Goose Gossage plaque Goose Gossage was honored with a plaque in Monument Park on Sunday.
Credit: New York Yankees

Rich “Goose” Gossage called playing for the Yankees and at Yankee Stadium an out-of-body experience, including the time he was booed before the 1978 home opener for an inauspicious first week with the team.

When he was introduced for his first New York home opener after spending the previous six years with the White Sox, he stood next to Ken Holtzman, whom the fans already did not like. When he heard some of the same boos, Holtzman reminded him those fans were not saying “Goose.”

Thirty-six years later the fans were yelling “Goose,” especially on Sunday when the Hall-of-Famer was introduced at Old-Timers’ Day and honored with a plaque in Monument Park for his role on the team that came back from 14 1/2 games out, beat the Red Sox in a one-game playoff and claimed their second straight World Series title against the Dodgers.


“It’s overwhelming,” Gossage said. “To have it on a day, my favorite day, Old-Timers’ Day, and to receive it today, in front of all those guys, in front of all of those fans [is great]. I had the privilege of playing with eight other teams. I loved every moment of every other team that I had the privilege of playing with and all I wanted to do when I started out was a put a big league uniform on one time.

“I still can’t describe it, amazing, all the adjectives you can throw at. I spent six years here and my favorite day during the season was Old-Timers’ Day. Getting to meet [Mickey] Mantle, [Roger] Maris. Those were the guys [I looked up to]. Mantle was my favorite player growing up as a kid and I couldn’t imagine trying to get a guy out like Mantle or all the greats I looked up to.

The road to Monument Park didn’t start out positively for Gossage, who gave up a walk-off home run to Richie Zisk in Texas and a two-run seventh inning double to Milwaukee’s Don Money in his first two outings.

“You run the gauntlet of highs and lows, ups and downs and monuments and valleys. I certainly ran the gamut with the Yankees,” Gossage said. “When I showed up with the Yankees as a free-agent signing I came over with the thought of being the left-handed, right-handed combination with Sparky Lyle.”

For Gossage, the moment that became a turning point was a week after the home opener when he misplayed a bunt by Toronto’s Dave McKay for an error that allowed the winning run to score. After dropping to 0-3, he buried himself under clothes in his locker for about an hour before Catfish Hunter, Thurman Munson, Lou Piniella and Graig Nettles offered encouragement and invited him to dinner.

That year also involved Billy Martin even though he wasn’t managing. At Old-Timers’ Day that year, the Yankees concealed him under the stands before introducing him and saying he would return for the 1980 season.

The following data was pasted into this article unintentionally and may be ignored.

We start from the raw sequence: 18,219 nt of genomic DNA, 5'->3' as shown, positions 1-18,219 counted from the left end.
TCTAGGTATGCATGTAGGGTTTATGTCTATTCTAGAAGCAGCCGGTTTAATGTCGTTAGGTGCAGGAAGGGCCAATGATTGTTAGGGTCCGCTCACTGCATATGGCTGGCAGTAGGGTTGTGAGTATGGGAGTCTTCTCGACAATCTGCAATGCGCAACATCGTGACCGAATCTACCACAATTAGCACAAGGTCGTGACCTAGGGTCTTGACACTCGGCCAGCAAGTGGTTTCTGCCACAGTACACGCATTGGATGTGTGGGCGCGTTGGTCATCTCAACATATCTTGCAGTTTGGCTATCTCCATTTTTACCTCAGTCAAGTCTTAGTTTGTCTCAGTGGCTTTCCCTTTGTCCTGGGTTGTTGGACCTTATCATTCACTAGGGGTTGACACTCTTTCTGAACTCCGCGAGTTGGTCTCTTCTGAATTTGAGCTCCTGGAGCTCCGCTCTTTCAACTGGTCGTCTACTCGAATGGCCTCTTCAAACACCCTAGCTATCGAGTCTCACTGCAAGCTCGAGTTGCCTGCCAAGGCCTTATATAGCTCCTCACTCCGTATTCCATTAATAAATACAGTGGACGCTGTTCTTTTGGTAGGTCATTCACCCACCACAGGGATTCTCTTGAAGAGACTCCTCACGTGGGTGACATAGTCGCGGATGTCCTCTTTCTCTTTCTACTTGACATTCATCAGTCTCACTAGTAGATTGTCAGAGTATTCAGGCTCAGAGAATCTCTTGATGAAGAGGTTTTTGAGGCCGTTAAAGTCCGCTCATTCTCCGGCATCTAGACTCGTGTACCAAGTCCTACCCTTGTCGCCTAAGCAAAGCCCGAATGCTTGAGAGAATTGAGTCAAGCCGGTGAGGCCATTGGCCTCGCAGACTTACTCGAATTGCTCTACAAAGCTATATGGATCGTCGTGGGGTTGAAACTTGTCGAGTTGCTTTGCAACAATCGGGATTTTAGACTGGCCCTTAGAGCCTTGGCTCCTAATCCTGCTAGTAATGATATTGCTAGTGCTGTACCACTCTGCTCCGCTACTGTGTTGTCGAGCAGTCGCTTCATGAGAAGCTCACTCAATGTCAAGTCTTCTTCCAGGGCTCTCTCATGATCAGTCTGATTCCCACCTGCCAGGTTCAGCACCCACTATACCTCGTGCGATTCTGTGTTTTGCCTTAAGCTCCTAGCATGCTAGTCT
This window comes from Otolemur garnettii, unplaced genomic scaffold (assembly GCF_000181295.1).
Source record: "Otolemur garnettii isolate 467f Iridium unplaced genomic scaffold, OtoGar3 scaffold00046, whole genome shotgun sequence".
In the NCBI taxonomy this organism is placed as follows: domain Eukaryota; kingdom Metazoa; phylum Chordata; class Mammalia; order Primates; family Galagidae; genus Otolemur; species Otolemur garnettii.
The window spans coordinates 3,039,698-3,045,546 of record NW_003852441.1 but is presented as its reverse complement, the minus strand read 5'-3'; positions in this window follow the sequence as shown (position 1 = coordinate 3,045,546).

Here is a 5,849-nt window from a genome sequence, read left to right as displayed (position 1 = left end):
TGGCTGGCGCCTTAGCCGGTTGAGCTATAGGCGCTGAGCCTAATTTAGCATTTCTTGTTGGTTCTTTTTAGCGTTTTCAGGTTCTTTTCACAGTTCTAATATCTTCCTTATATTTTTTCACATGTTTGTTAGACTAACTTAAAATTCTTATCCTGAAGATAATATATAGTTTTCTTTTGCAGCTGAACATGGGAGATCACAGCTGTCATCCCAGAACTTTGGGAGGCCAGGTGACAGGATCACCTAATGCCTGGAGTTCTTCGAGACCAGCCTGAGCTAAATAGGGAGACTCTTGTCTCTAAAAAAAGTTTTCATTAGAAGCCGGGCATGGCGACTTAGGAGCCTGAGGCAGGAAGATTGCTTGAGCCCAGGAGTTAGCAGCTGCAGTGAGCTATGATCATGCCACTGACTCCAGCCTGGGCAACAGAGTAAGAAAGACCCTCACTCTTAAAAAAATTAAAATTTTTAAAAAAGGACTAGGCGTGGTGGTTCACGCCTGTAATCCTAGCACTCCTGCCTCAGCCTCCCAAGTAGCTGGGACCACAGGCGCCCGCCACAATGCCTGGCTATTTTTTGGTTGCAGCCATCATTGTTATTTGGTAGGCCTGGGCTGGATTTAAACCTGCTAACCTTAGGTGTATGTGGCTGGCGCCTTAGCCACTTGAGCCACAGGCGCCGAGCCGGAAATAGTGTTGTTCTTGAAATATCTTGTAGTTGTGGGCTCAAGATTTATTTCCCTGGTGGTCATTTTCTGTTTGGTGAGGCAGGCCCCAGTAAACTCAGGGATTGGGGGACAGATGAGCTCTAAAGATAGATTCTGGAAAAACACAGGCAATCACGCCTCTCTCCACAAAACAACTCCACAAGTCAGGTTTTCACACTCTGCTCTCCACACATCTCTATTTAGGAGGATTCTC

“Playing with the Yankees was never a dull moment with all the character,” Gossage said.

Goosage grew up rooting for the Yankees in Colorado. He made his first appearance at the Stadium on Sept. 1, 1972 for the White Sox and the first two hitters he faced were future teammates Bobby Murcer and Roy White.

“I was like a little kid,” Gossage said of his first visit to Yankee Stadium. “When I got the mound, I looked around and the umpire said, ‘Let’s go, what are you doing out here?’ I was in my own little world shaking and I didn’t even think my legs could even hold me up. I was shaking and trembling so badly and I looked around and said, ‘Dad, this is for you.’”

Torre talks Hall of Fame

Joe Torre spent his weekend at Yankee Stadium attending the ceremony honoring Tino Martinez on Saturday and Old-Timers’ Day on Sunday.

Besides working in his role as MLB’s vice-president for operations, Torre has been accepting congratulations for getting inducted into the Hall of Fame, primarily for his role managing the Yankees to four championships.

“It’s just been congratulating me and well-deserved,” Torre said of what he has heard from fans. “It still hasn’t really settled in for me yet. I get stopped all over; there are Yankee fans all over the world. All over the country people still acknowledge my time with the Yankees and thanking me and all that stuff. Not that I’m uncomfortable with it because I certainly appreciate it but it’s just something that never gets old, let’s put it that way.”

Damon enjoying life, not officially retired

Johnny Damon was among the newest old-timers, along with Hideki Matsui. Both played key roles in the 2009 World Series with Matsui getting MVP honors and Damon creating a big run in Game 4.

While Matsui has officially retired after ending his career with Tampa Bay in 2012, Damon has not officially submitted his retirement papers.

Damon played for Detroit, Tampa Bay and Cleveland after not re-signing with the Yankees. He still holds out hope a team will call him but if that doesn’t happen after spring training next March, he will likely officially announce his retirement.

“It feels really good,” Damon said. “It’s great to be back here in front of these fans. Obviously, I wish I could’ve played for the Yankees for much longer. Things happen for a reason. I’m at home enjoying my six lovely children, watching my son get ready to do what I’ve done.”

In the meantime, he was at the event to soak in the appreciation from the fans, just like he did in Boston for the 10-year anniversary celebration of the Red Sox winning their first World Series in 86 years.

“It means a lot to me,” Damon said. “I was very fortunate and blessed we were able to win a championship here. Because of that, I can show my face here as much as I like.”

Follow Yankees beat writer Larry Fleisher on Twitter @LarryFleisher.

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